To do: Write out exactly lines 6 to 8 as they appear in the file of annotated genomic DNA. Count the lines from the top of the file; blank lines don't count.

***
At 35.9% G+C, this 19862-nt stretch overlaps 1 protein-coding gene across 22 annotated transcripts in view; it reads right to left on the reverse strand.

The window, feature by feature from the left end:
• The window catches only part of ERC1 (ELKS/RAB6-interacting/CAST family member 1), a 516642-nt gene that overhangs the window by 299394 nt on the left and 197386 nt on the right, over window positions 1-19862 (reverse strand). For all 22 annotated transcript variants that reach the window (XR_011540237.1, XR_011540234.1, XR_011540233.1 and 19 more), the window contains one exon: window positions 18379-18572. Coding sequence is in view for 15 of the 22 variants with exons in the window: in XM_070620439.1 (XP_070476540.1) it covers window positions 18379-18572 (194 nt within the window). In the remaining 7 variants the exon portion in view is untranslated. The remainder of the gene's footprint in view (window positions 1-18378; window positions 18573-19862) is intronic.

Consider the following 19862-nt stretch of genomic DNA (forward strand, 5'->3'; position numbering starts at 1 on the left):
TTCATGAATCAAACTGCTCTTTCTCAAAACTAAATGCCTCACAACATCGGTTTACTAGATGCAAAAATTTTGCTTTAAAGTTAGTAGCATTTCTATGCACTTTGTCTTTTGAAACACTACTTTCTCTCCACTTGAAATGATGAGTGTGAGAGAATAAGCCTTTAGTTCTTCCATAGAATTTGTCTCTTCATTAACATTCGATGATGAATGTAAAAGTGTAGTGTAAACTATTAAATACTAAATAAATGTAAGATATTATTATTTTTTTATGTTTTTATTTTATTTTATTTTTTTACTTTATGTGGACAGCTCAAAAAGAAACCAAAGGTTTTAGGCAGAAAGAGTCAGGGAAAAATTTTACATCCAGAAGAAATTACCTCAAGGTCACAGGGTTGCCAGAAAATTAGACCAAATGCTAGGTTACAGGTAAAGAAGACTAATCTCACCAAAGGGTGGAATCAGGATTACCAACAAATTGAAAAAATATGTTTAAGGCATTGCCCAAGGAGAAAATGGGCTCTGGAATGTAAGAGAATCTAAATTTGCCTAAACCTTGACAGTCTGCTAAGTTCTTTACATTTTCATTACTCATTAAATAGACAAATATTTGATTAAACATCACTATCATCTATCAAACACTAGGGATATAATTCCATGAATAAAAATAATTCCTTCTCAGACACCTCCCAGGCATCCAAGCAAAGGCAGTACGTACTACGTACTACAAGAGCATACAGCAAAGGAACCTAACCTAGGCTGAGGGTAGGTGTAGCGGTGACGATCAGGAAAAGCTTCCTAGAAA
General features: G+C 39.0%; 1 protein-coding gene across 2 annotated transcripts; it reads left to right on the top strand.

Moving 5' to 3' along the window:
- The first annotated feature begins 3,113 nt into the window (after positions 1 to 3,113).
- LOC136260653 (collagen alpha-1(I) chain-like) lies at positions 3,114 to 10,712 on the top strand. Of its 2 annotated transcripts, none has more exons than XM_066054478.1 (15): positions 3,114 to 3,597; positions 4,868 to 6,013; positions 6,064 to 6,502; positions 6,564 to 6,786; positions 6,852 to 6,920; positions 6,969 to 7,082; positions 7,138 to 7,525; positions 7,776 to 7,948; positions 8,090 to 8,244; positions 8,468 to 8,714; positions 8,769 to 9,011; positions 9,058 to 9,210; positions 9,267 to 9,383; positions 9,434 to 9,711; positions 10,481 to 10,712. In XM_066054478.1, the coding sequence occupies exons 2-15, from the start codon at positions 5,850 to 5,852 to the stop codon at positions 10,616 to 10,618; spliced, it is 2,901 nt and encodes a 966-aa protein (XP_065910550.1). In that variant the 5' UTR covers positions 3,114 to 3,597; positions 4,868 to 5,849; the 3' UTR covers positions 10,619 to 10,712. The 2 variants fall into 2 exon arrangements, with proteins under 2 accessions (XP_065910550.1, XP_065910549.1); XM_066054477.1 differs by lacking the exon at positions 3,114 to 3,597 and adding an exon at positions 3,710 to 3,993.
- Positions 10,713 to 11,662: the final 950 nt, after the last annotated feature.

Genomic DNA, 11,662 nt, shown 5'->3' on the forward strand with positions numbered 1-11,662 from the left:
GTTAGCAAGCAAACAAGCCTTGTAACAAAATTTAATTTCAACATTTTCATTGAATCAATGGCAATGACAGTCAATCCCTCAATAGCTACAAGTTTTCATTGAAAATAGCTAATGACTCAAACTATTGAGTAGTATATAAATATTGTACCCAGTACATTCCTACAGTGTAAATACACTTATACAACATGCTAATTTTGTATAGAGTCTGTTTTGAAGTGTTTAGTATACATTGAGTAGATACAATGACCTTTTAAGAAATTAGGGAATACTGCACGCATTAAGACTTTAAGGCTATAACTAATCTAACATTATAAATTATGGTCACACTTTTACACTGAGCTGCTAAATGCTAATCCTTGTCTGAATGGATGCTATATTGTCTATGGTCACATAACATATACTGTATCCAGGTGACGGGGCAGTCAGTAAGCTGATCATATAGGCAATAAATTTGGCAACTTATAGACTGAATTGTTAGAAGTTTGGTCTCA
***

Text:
General features: G+C 39.0%; 1 protein-coding gene across 2 annotated transcripts; it reads left to right on the top strand.

Moving 5' to 3' along the window:
- The first annotated feature begins 3,113 nt into the window (after positions 1 to 3,113).